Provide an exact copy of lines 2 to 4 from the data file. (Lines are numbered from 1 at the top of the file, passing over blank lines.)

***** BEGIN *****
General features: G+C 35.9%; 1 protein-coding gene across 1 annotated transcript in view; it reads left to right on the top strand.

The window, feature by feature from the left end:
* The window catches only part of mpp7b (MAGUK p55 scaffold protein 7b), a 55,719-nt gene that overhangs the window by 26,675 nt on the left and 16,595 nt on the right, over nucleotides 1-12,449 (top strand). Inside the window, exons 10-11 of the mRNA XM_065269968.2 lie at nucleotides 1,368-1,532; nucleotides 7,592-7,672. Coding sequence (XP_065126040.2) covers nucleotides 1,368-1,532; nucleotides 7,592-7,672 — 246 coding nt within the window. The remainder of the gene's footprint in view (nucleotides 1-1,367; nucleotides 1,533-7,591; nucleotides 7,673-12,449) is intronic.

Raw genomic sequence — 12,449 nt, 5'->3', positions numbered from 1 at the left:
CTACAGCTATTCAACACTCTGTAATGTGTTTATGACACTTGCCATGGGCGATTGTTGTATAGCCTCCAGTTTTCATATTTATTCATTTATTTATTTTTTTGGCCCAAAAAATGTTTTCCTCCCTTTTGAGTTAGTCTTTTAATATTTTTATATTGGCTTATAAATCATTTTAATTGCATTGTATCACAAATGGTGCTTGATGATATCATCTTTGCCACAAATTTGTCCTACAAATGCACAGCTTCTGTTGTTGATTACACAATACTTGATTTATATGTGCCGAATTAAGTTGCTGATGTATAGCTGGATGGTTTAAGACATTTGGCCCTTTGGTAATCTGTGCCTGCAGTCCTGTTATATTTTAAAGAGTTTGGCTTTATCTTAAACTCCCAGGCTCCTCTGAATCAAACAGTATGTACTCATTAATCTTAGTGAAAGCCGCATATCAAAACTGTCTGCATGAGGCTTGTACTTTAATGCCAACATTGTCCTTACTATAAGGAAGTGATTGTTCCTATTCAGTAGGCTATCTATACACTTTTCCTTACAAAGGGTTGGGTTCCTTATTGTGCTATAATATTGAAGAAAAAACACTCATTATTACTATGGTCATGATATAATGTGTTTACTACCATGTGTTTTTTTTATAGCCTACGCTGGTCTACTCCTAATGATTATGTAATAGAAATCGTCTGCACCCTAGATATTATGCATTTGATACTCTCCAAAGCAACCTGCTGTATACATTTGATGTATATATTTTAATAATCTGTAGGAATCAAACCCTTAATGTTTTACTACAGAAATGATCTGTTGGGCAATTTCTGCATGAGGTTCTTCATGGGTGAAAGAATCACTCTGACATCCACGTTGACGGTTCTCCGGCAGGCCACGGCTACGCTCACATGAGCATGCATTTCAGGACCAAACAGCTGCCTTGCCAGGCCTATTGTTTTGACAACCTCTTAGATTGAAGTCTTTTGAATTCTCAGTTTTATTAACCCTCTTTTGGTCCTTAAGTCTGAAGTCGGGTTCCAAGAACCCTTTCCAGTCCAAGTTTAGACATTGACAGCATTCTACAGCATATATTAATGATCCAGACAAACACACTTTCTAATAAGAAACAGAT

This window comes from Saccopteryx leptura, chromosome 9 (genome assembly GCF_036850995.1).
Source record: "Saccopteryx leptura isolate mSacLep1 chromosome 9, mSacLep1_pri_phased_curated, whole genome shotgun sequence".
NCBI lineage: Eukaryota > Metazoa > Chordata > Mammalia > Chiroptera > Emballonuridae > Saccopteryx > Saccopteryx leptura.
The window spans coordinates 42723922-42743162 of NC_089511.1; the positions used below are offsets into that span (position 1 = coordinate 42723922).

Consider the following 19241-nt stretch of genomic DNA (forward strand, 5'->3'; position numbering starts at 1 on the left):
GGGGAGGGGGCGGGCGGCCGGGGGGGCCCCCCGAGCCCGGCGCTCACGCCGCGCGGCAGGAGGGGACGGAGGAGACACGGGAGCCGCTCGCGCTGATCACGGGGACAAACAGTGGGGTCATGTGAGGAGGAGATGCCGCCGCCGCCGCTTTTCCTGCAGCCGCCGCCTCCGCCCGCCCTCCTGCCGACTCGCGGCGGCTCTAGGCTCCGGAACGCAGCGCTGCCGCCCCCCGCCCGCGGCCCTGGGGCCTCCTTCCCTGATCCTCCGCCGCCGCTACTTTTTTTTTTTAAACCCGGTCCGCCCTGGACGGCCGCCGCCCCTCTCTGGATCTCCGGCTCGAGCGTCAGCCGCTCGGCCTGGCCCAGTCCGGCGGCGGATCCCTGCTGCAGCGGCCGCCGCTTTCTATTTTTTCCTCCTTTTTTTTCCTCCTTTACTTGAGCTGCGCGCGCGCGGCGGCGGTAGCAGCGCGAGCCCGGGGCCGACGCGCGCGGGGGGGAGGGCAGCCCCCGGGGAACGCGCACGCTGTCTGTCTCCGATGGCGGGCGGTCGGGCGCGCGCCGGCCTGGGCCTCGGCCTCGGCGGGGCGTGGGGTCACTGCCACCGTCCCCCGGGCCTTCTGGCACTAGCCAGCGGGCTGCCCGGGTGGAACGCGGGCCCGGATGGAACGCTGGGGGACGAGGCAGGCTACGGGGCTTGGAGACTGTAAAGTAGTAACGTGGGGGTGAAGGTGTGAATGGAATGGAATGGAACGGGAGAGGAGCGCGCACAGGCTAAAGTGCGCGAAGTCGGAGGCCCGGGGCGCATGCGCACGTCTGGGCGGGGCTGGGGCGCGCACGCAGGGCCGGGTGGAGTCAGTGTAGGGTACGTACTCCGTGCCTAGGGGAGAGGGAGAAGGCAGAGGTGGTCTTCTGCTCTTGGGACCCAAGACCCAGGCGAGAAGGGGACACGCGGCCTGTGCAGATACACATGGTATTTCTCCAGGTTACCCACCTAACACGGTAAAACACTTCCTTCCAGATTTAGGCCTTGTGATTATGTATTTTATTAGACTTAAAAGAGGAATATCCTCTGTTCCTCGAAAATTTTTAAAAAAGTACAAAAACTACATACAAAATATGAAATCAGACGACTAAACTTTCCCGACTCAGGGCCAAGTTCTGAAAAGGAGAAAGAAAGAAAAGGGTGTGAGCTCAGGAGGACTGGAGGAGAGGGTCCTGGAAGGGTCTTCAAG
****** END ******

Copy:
The window, feature by feature from the left end:
* The window catches only part of mpp7b (MAGUK p55 scaffold protein 7b), a 55,719-nt gene that overhangs the window by 26,675 nt on the left and 16,595 nt on the right, over nucleotides 1-12,449 (top strand). Inside the window, exons 10-11 of the mRNA XM_065269968.2 lie at nucleotides 1,368-1,532; nucleotides 7,592-7,672. Coding sequence (XP_065126040.2) covers nucleotides 1,368-1,532; nucleotides 7,592-7,672 — 246 coding nt within the window. The remainder of the gene's footprint in view (nucleotides 1-1,367; nucleotides 1,533-7,591; nucleotides 7,673-12,449) is intronic.

Raw genomic sequence — 12,449 nt, 5'->3', positions numbered from 1 at the left: